Though she was successful, the woman was left to wonder: How were other people managing this complex process without police help?
“I'm not a lawyer, but compared to the average person, I’m fairly knowledgeable of laws and the judicial process,” she said. And even so, “it was just very, very lonely.”
And throughout those days, her ex’s words echoed in her head. She said he had often told her: “They're not gonna help you… I could do anything I wanted to you. They're not gonna help.”
Hesitance, resistance and lack of knowledge
Though they didn’t file a petition in this case, the Lakewood Police Department supports the use of ERPO, said Commander Jon Alesch.
In fact, the city force has become one of the strongest adopters of the law in Colorado. To date, the agency has filed at least nine ERPO petitions, more than any other department except the much-larger Denver Police Department, according to court records. Lakewood has assigned a special team and trained its agents to recognize ERPO cases, he said.
“We've done more than almost anyone except for Denver. So we're not afraid to use them and we actually believe in the model,” Alesch said.
In other areas, though, it’s a different story — with some law enforcement leaders intentionally avoiding filing red flag orders due to Second Amendment concerns.
|Do you want to share your experience with Colorado’s ERPO law? Email the reporter, Andy Kenney, at [email protected] and let us know if you would like to remain anonymous.
In response to the law’s passage in 2019, dozens of counties declared themselves as “sanctuaries” or “preservation counties” for the Second Amendment and pledged to limit their use of ERPO.
That can make it difficult for survivors of abuse to pursue an ERPO petition, said Katie Wolf, public policy director for Violence Free Colorado, a coalition that aims to end domestic abuse.
“Survivors are much more likely to participate in these systems if they know what to expect. And so the fact that you don't know whether or not the sheriff is gonna believe you or the judge is going to believe you — or whether or not they believe in the law — that's a concern,” Wolf said.
“It's not just in domestic violence of course, but suicide and other violent crimes where it can really save lives,” Wolf added.
In El Paso County, former sheriff Bill Elder said in 2020 he would only use the law in limited cases, and District Attorney Michael Allen derided the red flag law in 2019 as “[n]othing more than a way to justify seizing people’s firearms under the color of law.”
El Paso County authorities came under harsh criticism for those positions after the Club Q shooting. The suspect had previously allegedly threatened a mass shooting and engaged in an armed standoff with police, but no one filed a red flag petition. The sheriff’s office has defended that decision, noting that they confiscated and kept the suspect’s guns during the earlier criminal case. However, a red flag order also would have barred the suspect from buying new guns.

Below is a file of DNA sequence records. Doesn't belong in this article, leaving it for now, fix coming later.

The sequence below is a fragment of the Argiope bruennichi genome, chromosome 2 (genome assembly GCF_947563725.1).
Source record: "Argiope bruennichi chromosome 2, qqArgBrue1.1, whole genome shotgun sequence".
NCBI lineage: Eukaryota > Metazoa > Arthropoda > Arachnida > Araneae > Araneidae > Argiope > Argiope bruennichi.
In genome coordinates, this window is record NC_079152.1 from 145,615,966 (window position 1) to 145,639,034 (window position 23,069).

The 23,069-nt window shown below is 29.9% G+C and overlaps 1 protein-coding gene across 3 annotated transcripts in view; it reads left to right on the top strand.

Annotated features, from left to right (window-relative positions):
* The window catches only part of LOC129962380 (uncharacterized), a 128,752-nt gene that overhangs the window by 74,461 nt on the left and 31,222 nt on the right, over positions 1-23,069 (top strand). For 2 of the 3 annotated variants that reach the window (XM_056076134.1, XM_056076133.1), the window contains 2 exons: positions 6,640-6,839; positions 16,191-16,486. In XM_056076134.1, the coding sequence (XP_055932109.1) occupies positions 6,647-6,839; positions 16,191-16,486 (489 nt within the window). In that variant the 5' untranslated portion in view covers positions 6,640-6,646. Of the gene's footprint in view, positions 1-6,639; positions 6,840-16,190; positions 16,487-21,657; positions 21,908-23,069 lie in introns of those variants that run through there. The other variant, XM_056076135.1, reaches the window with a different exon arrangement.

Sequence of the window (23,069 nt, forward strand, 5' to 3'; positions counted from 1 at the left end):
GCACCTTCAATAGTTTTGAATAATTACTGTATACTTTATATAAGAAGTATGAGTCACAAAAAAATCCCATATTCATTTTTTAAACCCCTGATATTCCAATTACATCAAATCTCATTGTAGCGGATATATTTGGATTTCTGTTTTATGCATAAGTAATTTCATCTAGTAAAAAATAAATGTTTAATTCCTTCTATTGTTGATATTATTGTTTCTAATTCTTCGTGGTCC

Officials with the El Paso County Sheriff’s Office and Colorado Springs Police Department did not respond to multiple interview requests.
Judges and police are reluctant: ‘They have rights to be left alone’
Law-enforcement reluctance may be a factor in lower profile cases too.
In Costilla County last year, a woman filed a red flag petition against a former romantic partner. In a court filing, she claimed the man had threatened to commit “suicide by cop,” and made other threats, the petition claimed.
But the case met little interest from local authorities, according to two friends of the petitioner who tried to help her with the situation. The friends asked to be identified only by their middle initials, M. and A., for fear of violence.
When the petitioner spoke to a sheriff’s deputy last fall, they were told the Costilla County Sheriff’s Office wouldn’t help them file a red flag petition, the friends said
The deputy told them that Sheriff Danny Sanchez “takes Second Amendment rights really seriously, and doesn’t like to put in these petitions,” M. said. “We were like, ‘Yes, but also what should be taken seriously is this woman telling you that she's been threatened and that he's threatened others.’”
The Costilla County Sheriff’s Office has never filed a red flag petition, according to a CPR News analysis that covered all cases through mid-November 2020.
The office prefers that family members file the cases directly, said Undersheriff Cruz Soto.
“We don’t know exactly what’s going on in the household. We think it’s a lot better for the family members to do that. They can explain much more in depth what it is they’re asking,” Soto said.
“It’s still a touchy subject,” Soto said of the idea of restricting Second Amendment rights. “I think that to just go in and take somebody’s firearms, we want to make sure that we 100% are in the right in doing so. We’d hate to do it based off hearsay.”
The department has no written policies on ERPO, but may develop some, Soto said. The office will consider running an ERPO case if the person’s family isn’t capable, Soto added, but “we’re not trying to go crazy on it.”